Abkowitz has compiled an impressive number of high profile case studies to illustrate our need to pay attention to the risks we have in our business operations, and for that matter, our personal lives. But unlike the multiple points of view found in the Harvard Business Review case studies, Abkowitz provides definitive analysis of “what went wrong” and allows us to see clearly what we might do in our own organizations to minimize operational risk.
This excellent book is broken into Four Parts, comprising several chapters each. Those parts are; Man Made Accidents, Terrorist Acts, Natural Disasters, and Success Stories. Then the final chapter brings things together in “Lessons Learned,” while the epilogue gives us some ideas on where we might go from here.
Abkowitz notes in chapter one that there are 10 basic risk factors he considered: Design and construction flaws, Deferred maintenance, Economic pressure, Schedule constraints, Inadequate training, Not following procedures, Lack of planning and preparedness, Communication failure, Arrogance, and Stifling political agendas. Based on these, he analyzed many major disasters, summarized the results and gleaned some interesting lessons from the analysis.
There were 12 “Lessons Learned” presented based on the 10 risk factors spelled out in chapter one. The 12 lessons are:
- Risk factors work together to generate an event with disastrous consequences
- Communication failure is a risk factor in every disaster, irrespective of whether the event is caused by accident, intentional act, or nature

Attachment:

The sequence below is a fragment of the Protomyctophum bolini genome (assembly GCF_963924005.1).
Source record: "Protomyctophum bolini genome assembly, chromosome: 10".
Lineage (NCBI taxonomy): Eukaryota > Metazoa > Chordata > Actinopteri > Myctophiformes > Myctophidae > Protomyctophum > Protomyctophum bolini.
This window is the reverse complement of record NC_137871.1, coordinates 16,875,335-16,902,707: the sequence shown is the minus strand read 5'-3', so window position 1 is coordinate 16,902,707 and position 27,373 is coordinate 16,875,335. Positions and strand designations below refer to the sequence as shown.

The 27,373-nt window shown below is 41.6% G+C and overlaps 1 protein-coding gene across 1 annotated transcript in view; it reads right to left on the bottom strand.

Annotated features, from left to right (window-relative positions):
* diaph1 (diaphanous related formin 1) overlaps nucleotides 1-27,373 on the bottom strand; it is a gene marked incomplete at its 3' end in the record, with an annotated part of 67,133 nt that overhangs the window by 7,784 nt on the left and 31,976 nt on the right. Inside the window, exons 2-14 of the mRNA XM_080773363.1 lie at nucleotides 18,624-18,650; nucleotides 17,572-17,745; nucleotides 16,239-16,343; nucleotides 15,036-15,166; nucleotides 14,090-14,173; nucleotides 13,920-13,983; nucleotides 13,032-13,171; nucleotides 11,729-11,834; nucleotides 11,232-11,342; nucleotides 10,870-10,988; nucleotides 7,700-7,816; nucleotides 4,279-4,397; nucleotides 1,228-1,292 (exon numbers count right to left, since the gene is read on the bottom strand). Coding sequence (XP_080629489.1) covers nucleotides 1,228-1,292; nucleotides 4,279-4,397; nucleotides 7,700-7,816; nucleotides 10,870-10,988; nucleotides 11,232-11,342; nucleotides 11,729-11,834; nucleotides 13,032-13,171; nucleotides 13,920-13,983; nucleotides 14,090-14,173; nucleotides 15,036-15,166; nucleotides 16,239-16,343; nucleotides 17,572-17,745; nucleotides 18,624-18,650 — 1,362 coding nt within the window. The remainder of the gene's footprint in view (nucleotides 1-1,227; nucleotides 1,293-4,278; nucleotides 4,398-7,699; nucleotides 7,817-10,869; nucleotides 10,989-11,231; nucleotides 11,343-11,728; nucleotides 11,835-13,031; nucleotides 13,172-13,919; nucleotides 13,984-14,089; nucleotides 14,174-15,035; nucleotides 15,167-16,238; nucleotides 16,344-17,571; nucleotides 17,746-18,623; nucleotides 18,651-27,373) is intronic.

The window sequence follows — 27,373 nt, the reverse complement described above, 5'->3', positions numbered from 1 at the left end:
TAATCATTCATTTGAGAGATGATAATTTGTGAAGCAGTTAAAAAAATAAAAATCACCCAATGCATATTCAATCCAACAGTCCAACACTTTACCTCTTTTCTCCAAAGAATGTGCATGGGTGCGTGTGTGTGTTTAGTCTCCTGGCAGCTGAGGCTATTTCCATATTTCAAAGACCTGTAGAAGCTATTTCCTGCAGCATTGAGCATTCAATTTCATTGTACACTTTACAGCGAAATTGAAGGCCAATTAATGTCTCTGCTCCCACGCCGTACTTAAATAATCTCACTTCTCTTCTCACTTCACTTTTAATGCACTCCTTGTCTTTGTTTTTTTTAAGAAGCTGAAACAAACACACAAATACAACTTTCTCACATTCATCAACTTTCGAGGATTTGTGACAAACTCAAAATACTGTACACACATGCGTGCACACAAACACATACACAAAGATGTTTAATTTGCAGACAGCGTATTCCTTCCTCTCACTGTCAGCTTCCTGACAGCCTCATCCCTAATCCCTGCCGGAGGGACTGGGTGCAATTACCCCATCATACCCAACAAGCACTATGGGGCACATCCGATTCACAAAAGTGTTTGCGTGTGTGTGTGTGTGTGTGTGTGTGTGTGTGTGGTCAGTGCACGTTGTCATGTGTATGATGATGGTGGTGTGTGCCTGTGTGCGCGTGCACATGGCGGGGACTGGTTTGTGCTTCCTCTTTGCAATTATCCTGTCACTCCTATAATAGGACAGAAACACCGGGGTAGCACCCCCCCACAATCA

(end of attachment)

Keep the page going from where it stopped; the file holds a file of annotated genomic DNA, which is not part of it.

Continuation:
- Take planning and preparedness seriously; it should never be short-changed
- Economic pressure is a chronic problem that appears as a risk factor in most man-made accidents and natural disasters and in some intentional acts
- Not following procedures is a significant problem in man-made accidents, and is also present in some natural disasters and intentional acts
- Design and construction flaws are the bane of man-made accidents
- Co not underestimate the significance of political agendas in creating high-risk situations
- Arrogance among individuals and organizations is perhaps a far more significant risk factor than previously imagined
- The lack of uniform safety standards across different nations creates an uneven risk management playing field, conditions ripe for exploitation
- Regardless of how well risks are being addressed, “luck” can change your fortunes one way or another
- It usually takes a disastrous event to convince people that something needs to be done
- Risk cannot be entirely avoided; nothing can be designed or built to perfection, nor last forever
This book will be invaluable for those times when I’m searching for examples of why our organization needs to make a change. It should serve as a warning to all our leadership in private and public organizations that we must pay attention to and encourage proper planning and expenditures to mitigate our organizational risk.
Click to view at Amazon.